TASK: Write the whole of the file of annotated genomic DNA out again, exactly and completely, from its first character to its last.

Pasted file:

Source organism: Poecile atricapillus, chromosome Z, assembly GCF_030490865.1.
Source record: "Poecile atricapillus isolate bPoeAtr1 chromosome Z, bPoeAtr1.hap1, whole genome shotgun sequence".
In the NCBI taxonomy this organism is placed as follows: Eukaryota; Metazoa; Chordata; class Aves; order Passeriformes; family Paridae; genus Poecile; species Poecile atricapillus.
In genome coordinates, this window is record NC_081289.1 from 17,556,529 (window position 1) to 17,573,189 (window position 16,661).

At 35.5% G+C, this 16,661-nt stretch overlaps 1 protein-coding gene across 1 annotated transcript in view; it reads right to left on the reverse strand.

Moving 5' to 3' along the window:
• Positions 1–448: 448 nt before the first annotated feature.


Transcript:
Source organism: Poecile atricapillus, chromosome Z, assembly GCF_030490865.1.
Source record: "Poecile atricapillus isolate bPoeAtr1 chromosome Z, bPoeAtr1.hap1, whole genome shotgun sequence".
In the NCBI taxonomy this organism is placed as follows: Eukaryota; Metazoa; Chordata; class Aves; order Passeriformes; family Paridae; genus Poecile; species Poecile atricapillus.
In genome coordinates, this window is record NC_081289.1 from 17,556,529 (window position 1) to 17,573,189 (window position 16,661).

At 35.5% G+C, this 16,661-nt stretch overlaps 1 protein-coding gene across 1 annotated transcript in view; it reads right to left on the reverse strand.

Moving 5' to 3' along the window:
• Positions 1–448: 448 nt before the first annotated feature.